Original Research ARTICLE

Front. Psychiatry, 08 June 2011 | http://dx.doi.org/10.3389/fpsyt.2011.00034

Combined norepinephrine/serotonergic reuptake inhibition: effects on maternal behavior, aggression, and oxytocin in the rat

Elizabeth Thomas Cox1, Thomas Merryfield Jarrett1,2, Matthew Stephen McMurray3, Kevin Greenhill4, Vivian E. Hofler4, Sarah Kaye Williams1, Paul Wayland Joyner5, Christopher L. Middleton6, Cheryl H. Walker4 and Josephine M. Johns1,3,4*
  • 1 Curriculum in Neurobiology, University of North Carolina at Chapel Hill, Chapel Hill, NC, USA
  • 2 School of Medicine, University of North Carolina at Chapel Hill, Chapel Hill, NC, USA
  • 3 Department of Psychology, University of North Carolina at Chapel Hill, Chapel Hill, NC, USA
  • 4 Department of Psychiatry, University of North Carolina at Chapel Hill, Chapel Hill, NC, USA
  • 5 Department of Surgery, University of Connecticut, Farmington, CT, USA
  • 6 Department of Neurosurgery, Medical College of Georgia, Augusta, GA, USA

Background: Few systematic studies exist on the effects of chronic reuptake of monoamine neurotransmitter systems during pregnancy on the regulation of maternal behavior (MB), although many drugs act primarily through one or more of these systems. Previous studies examining fluoxetine and amfonelic acid treatment during gestation on subsequent MB in rodents indicated significant alterations in postpartum maternal care, aggression, and oxytocin levels. In this study, we extended our studies to include chronic gestational treatment with desipramine or amitriptyline to examine differential effects of reuptake inhibition of norepinephrine and combined noradrenergic and serotonergic systems on MB, aggression, and oxytocin system changes. Methods: Pregnant Sprague-Dawley rats were treated throughout gestation with saline or one of three doses of either desipramine, which has a high affinity for the norepinephrine monoamine transporter, or amitriptyline, an agent with high affinity for both the norepinephrine and serotonin monoamine transporters. MB and postpartum aggression were assessed on postpartum days 1 and 6 respectively. Oxytocin levels were measured in relevant brain regions on postpartum day 7. Predictions were that amitriptyline would decrease MB and increase aggression relative to desipramine, particularly at higher doses. Amygdaloidal oxytocin was expected to decrease with increased aggression. Results: Amitriptyline and desipramine differentially reduced MB, and at higher doses reduced aggressive behavior. Hippocampal oxytocin levels were lower after treatment with either drug but were not correlated with specific behavioral effects. These results, in combination with previous findings following gestational treatment with other selective neurotransmitter reuptake inhibitors, highlight the diverse effects of multiple monoamine systems thought to be involved in maternal care.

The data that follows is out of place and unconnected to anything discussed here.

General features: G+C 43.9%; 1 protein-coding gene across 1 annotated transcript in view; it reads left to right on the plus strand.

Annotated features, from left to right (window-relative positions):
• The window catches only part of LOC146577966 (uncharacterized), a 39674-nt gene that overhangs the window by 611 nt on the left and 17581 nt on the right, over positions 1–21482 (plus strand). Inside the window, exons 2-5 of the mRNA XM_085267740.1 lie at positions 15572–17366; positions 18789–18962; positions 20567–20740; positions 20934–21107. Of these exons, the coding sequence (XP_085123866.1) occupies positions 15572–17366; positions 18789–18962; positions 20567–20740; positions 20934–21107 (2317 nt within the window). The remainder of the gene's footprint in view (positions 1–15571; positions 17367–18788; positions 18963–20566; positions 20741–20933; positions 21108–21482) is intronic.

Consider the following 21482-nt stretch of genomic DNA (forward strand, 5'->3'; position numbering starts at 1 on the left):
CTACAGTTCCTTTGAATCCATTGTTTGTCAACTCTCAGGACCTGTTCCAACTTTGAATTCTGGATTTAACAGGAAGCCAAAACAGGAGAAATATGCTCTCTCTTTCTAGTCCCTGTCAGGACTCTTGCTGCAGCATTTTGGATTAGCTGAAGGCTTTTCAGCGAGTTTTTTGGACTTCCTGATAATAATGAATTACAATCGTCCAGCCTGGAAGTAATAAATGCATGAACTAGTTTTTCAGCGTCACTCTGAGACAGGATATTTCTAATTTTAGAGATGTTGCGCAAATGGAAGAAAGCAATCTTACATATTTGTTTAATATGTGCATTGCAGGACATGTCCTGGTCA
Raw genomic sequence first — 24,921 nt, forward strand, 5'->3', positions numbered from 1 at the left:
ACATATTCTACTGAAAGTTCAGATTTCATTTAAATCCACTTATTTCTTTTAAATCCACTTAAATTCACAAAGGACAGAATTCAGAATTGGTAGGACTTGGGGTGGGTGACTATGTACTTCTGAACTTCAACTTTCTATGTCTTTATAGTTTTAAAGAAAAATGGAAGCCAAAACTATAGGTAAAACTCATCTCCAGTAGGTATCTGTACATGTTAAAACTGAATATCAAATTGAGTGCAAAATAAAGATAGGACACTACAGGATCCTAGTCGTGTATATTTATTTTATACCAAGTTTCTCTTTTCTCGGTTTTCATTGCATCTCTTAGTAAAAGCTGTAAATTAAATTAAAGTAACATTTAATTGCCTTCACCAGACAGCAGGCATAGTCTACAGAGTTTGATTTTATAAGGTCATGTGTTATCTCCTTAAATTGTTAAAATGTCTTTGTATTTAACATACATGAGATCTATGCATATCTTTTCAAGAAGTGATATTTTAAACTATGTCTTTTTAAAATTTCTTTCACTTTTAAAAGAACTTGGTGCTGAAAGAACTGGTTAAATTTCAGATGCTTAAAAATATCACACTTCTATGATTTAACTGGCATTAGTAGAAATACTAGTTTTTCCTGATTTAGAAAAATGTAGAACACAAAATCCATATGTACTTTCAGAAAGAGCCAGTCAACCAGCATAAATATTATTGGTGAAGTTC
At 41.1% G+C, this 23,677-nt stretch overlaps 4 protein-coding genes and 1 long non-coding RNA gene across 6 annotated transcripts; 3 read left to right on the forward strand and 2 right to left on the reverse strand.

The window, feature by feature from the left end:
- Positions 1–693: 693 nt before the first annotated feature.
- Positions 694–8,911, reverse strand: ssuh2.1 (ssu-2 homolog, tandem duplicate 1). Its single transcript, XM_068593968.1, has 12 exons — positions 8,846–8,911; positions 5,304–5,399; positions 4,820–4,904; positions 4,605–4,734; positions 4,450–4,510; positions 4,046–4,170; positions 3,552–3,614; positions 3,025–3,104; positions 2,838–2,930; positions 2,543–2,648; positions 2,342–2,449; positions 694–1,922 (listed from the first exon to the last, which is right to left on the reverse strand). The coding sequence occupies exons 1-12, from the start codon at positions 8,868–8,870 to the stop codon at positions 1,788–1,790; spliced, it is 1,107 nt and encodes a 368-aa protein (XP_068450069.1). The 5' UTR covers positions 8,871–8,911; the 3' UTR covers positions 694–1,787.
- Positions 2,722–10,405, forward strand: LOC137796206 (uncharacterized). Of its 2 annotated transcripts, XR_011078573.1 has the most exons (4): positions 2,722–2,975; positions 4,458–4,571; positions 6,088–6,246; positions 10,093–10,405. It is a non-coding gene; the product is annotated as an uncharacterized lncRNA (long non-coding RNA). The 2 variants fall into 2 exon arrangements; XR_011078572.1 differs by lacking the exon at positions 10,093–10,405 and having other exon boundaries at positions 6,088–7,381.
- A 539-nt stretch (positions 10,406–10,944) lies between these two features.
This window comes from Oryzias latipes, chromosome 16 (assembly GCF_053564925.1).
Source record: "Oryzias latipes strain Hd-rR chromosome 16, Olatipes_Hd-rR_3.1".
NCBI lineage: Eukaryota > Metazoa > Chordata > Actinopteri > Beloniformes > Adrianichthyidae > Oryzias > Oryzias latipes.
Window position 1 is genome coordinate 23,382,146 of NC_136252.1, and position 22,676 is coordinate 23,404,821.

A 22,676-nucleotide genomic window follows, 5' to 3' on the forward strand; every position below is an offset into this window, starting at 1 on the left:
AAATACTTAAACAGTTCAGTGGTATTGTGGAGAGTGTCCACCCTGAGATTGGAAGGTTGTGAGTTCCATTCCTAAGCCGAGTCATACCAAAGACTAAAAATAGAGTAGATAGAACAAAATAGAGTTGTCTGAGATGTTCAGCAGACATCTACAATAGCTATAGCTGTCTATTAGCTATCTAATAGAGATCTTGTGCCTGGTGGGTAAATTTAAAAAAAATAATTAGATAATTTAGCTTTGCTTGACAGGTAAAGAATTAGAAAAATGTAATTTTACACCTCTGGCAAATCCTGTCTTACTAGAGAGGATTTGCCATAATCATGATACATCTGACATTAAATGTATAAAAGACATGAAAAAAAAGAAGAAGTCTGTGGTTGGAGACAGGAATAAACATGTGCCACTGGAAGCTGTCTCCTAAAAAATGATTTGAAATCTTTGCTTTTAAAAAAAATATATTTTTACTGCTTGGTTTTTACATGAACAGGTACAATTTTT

Keywords: amitriptyline, desipramine, norepinephrine, serotonin, oxytocin, maternal behavior

Citation: Cox ET, Jarrett TM, McMurray MS, Greenhill K, Hofler VE, Williams SK, Joyner PW, Middleton CL, Walker CH and Johns JM (2011) Combined norepinephrine/serotonergic reuptake inhibition: effects on maternal behavior, aggression, and oxytocin in the rat. Front. Psychiatry 2:34. doi: 10.3389/fpsyt.2011.00034

Received: 18 February 2011; Accepted: 26 May 2011;
Published online: 08 June 2011.

Edited by:

Joan Irene Morrell, Rutgers, The State University of New Jersey, USA

Reviewed by:

Rina Eiden, University at Buffalo, USA
Elizabeth Mccone Byrnes, Tufts University Cummings School of Veterinary Medicine, USA
Katharine Seip, The Rockefeller University, USA

Copyright: © 2011 Cox, Jarrett, McMurray, Greenhill, Hofler, Williams, Joyner, Middleton, Walker and Johns. This is an open-access article subject to a non-exclusive license between the authors and Frontiers Media SA, which permits use, distribution and reproduction in other forums, provided the original authors and source are credited and other Frontiers conditions are complied with.

*Correspondence: Josephine M. Johns, Department of Psychiatry, The University of North Carolina at Chapel Hill, CB# 7096, Chapel Hill, NC 27599-7096, USA. e-mail: jjohns@med.unc.edu